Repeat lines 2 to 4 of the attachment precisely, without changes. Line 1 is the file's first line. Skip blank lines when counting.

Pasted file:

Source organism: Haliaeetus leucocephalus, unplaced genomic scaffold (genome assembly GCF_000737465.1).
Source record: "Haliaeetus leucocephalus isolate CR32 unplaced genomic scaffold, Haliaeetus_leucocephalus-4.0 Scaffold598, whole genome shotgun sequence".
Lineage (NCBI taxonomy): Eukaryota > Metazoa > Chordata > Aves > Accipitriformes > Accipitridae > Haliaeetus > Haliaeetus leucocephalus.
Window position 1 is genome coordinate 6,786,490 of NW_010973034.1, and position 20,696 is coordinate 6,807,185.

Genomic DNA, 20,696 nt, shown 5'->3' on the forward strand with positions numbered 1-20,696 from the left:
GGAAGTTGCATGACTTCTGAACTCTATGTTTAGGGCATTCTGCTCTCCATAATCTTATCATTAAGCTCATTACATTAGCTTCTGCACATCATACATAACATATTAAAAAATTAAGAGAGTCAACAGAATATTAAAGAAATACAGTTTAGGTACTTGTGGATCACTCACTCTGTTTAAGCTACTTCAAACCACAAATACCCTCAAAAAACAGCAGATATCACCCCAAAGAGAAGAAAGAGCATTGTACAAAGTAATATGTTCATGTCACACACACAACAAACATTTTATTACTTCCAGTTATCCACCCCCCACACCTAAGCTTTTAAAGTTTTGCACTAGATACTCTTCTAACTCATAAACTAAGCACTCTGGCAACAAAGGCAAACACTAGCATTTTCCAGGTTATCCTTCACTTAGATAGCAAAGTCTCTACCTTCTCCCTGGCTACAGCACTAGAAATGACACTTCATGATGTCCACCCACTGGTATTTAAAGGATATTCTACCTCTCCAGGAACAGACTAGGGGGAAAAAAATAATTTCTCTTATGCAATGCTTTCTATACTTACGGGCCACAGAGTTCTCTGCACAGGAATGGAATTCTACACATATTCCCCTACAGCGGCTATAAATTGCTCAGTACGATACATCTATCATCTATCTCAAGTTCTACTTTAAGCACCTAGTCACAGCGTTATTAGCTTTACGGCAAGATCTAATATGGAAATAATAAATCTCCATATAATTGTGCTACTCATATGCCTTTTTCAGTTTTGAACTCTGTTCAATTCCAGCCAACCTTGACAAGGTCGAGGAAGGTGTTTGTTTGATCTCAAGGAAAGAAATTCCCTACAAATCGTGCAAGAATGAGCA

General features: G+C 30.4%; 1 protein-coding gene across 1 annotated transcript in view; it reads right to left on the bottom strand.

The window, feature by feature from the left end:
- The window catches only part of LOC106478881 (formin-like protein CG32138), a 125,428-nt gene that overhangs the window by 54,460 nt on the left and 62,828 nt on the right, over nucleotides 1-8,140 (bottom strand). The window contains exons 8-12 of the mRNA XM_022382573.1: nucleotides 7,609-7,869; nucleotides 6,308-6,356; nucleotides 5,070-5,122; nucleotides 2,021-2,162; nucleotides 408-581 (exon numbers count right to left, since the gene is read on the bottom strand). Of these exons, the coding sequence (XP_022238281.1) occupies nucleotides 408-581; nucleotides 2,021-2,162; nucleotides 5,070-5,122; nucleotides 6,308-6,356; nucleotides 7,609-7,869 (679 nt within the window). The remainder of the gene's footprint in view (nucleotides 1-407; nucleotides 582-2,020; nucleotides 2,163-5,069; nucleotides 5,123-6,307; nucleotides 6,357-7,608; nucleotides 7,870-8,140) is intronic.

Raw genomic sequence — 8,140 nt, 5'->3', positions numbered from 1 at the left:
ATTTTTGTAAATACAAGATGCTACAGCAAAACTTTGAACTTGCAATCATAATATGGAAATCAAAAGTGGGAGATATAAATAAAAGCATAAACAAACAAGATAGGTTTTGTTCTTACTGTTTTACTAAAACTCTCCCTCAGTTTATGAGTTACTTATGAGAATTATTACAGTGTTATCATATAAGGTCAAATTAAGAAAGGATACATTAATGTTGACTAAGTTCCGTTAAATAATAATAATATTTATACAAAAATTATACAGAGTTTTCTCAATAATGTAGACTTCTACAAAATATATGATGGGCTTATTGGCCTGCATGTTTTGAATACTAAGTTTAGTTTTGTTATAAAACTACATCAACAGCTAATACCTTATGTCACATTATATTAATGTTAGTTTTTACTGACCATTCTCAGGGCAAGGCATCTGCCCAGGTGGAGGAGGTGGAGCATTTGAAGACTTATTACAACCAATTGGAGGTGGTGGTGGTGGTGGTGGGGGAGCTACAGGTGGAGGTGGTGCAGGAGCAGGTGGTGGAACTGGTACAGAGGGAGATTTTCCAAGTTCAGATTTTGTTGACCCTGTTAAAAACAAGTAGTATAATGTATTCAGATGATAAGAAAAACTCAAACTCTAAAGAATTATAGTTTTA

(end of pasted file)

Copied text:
Source record: "Haliaeetus leucocephalus isolate CR32 unplaced genomic scaffold, Haliaeetus_leucocephalus-4.0 Scaffold598, whole genome shotgun sequence".
Lineage (NCBI taxonomy): Eukaryota > Metazoa > Chordata > Aves > Accipitriformes > Accipitridae > Haliaeetus > Haliaeetus leucocephalus.
Window position 1 is genome coordinate 6,786,490 of NW_010973034.1, and position 20,696 is coordinate 6,807,185.